Design of personalized devices—the tradeoff between individual value and personalization workload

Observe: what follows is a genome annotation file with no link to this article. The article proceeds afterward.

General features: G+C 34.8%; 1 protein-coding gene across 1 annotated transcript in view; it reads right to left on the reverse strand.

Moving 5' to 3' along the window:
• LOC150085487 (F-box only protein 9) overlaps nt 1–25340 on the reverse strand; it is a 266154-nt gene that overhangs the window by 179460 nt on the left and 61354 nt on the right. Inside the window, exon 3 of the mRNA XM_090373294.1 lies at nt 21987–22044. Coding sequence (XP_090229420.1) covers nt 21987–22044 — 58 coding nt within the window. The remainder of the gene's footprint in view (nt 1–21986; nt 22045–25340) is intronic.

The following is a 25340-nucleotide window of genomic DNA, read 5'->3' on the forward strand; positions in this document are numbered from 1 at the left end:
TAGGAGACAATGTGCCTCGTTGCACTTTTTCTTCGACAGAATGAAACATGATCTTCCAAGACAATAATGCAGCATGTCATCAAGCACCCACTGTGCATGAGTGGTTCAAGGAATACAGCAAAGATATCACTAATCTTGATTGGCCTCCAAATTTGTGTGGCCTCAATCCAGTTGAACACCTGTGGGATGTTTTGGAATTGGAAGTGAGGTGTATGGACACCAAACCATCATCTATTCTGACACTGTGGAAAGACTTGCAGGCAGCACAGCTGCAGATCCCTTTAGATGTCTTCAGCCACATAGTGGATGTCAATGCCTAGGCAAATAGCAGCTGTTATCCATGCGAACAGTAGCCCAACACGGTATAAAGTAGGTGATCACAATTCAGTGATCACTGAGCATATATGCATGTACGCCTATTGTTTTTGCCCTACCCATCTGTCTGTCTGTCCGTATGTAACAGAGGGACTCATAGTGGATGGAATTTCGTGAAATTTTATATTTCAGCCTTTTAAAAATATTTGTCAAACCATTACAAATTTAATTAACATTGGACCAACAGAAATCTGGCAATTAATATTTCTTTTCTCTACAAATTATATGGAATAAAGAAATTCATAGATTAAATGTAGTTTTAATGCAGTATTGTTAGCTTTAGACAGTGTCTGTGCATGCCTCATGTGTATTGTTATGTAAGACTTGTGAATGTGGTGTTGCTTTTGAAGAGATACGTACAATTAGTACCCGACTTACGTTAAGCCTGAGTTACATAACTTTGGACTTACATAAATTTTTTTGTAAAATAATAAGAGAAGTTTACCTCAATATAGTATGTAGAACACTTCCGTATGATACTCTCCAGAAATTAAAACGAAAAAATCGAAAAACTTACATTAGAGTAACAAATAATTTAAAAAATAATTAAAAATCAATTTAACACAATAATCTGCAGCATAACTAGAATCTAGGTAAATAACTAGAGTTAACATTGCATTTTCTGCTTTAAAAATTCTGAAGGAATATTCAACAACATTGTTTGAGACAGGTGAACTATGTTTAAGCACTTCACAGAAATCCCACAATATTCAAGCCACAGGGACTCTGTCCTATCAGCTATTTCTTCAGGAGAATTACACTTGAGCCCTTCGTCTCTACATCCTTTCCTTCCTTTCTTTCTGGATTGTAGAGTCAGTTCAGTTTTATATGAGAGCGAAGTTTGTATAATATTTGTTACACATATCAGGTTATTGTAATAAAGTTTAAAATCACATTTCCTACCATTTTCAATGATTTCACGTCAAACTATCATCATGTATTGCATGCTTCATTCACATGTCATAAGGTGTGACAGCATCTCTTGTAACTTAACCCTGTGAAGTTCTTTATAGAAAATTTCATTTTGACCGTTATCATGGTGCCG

Personalized medical devices adapted to the anatomy of the individual promise greater treatment success for patients, thus increasing the individual value of the product. In order to cater to individual adaptations, however, medical device companies need to be able to handle a wide range of internal processes and components. These are here referred to collectively as the personalization workload. Consequently, support is required in order to evaluate how best to target product personalization. Since the approaches presented in the literature are not able to sufficiently meet this demand, this paper introduces a new method that can be used to define an appropriate variety level for a product family taking into account standardized, variant, and personalized attributes. The new method enables the identification and evaluation of personalizable attributes within an existing product family. The method is based on established steps and tools from the field of variant-oriented product design, and is applied using a flow diverter—an implant for the treatment of aneurysm diseases—as an example product. The personalization relevance and adaptation workload for the product characteristics that constitute the differentiating product properties were analyzed and compared in order to determine a tradeoff between customer value and personalization workload. This will consequently help companies to employ targeted, deliberate personalization when designing their product families by enabling them to factor variety-induced complexity and customer value into their thinking at an early stage, thus allowing them to critically evaluate a personalization project.